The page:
At this morning's Playbook Breakfast at the Newseum, Politico White House Correspondent Mike Allen grilled Senator Ted Cruz on his relationship to the Senate Republican leadership, which has been nothing if not contentious. Allen made a point of trying to get Cruz to disparage his colleagues by name, but the senator, who says he has "never treated another senator with anything other than respect and civility," refused to give in—and then Allen brought up fellow Texas Senator John Cornyn, who is facing a primary challenge by a Tea Partier.
Early in the interview, Allen tried a lightning-round word-association game in which he named Democratic and Republican politicians and Cruz had to say the first word that came to mind. Hillary Clinton: "misguided." George W. Bush: "strategery." Chris Christie: "brash." Rand Paul: "liberty-loving."
Allen pressed harder:
Mike Allen: Did Senator Paul invite you to join the suit that he filed against President Obama over the NSA?
Ted Cruz: He did not.
MA: How do you feel about it?
TC: Listen, Rand and I are good friends. I recognize that people are eager to see Republicans bashing each other.
MA: How could you say that?
TC: You’re not going to get me saying negative things about Chris Christie, or Rand Paul—I think Rand Paul is terrific....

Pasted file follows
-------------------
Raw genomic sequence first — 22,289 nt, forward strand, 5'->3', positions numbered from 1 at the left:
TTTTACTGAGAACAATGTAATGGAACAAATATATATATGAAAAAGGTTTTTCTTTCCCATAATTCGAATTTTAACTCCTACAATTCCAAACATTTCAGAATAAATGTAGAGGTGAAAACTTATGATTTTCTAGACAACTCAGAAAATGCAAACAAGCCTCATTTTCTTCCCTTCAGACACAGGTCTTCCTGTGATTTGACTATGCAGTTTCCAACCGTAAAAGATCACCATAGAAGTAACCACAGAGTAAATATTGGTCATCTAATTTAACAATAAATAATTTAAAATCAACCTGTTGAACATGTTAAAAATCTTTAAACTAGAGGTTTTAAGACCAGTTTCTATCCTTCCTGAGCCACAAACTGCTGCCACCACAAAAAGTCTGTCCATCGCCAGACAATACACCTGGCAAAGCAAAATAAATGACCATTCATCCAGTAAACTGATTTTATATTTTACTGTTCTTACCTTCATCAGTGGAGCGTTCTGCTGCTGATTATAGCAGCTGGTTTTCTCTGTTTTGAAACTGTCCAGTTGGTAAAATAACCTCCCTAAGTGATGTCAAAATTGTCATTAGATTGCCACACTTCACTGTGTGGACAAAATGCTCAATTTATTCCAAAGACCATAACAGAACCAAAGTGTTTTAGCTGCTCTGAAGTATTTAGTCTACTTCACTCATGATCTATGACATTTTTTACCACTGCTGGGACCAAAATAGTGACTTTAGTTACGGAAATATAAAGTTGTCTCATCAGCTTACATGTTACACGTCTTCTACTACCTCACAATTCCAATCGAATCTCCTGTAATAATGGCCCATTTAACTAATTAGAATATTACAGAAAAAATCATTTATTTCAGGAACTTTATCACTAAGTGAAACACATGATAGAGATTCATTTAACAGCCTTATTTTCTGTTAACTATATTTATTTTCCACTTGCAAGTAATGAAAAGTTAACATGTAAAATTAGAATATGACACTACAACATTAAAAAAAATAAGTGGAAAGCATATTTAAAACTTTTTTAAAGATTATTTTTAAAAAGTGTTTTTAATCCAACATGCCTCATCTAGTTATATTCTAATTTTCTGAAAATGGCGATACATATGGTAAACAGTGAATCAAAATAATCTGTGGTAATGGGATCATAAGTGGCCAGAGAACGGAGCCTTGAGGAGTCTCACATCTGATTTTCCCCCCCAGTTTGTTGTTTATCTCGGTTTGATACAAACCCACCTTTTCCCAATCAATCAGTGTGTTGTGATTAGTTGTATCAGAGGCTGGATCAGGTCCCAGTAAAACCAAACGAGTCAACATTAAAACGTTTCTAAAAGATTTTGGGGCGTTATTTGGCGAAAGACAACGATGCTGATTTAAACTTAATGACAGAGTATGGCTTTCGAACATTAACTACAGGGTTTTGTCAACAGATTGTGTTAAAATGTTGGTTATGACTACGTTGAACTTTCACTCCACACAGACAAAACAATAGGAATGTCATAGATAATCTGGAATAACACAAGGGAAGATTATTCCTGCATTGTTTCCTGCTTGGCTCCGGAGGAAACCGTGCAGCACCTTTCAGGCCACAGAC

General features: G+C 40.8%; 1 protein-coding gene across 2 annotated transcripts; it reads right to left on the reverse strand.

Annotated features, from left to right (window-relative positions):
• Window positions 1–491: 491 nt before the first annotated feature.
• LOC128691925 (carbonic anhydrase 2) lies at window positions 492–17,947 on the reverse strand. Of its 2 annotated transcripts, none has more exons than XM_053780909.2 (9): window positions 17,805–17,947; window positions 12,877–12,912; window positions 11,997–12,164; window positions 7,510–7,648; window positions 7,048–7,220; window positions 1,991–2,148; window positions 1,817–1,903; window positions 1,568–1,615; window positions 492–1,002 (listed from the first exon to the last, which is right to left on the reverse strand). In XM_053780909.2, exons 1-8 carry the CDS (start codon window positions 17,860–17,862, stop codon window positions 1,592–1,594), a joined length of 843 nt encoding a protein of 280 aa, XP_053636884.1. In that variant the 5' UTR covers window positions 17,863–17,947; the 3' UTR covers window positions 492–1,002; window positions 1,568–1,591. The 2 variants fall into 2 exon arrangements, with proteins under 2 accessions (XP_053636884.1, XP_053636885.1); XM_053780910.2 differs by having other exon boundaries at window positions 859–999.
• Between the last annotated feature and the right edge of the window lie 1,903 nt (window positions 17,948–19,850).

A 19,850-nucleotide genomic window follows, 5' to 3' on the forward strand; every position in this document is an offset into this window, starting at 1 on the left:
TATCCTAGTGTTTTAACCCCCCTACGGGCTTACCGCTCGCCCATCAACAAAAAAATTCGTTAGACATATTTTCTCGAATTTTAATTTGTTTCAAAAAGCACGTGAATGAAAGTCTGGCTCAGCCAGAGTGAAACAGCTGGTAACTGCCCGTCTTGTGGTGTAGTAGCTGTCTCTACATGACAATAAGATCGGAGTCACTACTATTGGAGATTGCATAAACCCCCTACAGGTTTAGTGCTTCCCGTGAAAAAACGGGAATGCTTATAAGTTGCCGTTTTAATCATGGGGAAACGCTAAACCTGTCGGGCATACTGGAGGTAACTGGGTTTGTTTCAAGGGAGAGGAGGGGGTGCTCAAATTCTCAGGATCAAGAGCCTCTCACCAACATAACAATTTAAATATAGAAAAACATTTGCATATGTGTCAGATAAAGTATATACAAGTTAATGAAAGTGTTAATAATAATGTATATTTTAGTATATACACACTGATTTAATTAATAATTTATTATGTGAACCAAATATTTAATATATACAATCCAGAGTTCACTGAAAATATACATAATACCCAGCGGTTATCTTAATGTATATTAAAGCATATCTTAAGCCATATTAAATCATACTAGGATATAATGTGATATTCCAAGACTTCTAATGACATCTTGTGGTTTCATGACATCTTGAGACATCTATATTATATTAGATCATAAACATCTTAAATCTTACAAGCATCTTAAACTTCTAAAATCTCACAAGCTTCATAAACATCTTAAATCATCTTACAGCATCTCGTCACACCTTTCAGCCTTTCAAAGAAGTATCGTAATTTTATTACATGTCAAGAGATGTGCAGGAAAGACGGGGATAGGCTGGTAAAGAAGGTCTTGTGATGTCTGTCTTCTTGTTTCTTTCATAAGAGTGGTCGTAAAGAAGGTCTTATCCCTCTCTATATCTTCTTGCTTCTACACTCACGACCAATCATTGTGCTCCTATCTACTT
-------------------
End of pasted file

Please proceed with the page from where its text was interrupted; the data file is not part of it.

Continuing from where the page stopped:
Allen continued: "Mitch McConnell."
MA: That’s a statement of fact, um...
TC: That is what is stencilled on his door.
MA: And that’s all you have to say. Should Mitch McConnell be the Senate Republican leader?
TC: Look, that’s a decision for the conference to make.
MA: No, but what’s your personal opinion on that—is he a strong leader, or is he a sellout?
TC: I strongly disagree with some of the decisions Republican leadership has made this year. There is a real divide over how you win elections. Let me tell you—I want Republicans to win. There is nobody who wants Republicans to take control of the senate more than I do. The divide we have in the Senate is how you do that. There are a number of people in Washington who think the way you do that, is you keep your head down, you don’t rock the boat, you don’t take risks.
MA: And that describes the current Senate Republican leadership?
TC: Sadly. And I think it is empirically false...the only good congressional cycle of the last four was 2010. 2010 we drew a line in the sand. We said we’re going to fight with every ounce of strength that we’ve got to stop Obamacare, and it was an epic tsunami of a victory...there’s a weird habit of talking to consultants that keep losing political races, and going back to them and saying, “tell us how we can lose the next race.”
MA: Who are you thinking of?
TC: I’m not going to name names, but you don’t keep following failed strategies....
Allen took another tack:
MA: Kim Strassel’s column in the Wall Street Journal—no liberal there—she says that by targeting moderate or practical Republicans, you could cost the party control of the Senate. Would that be worth it? Would you rather have conservative hard-right senators and be in the minority, or would you rather have a broader.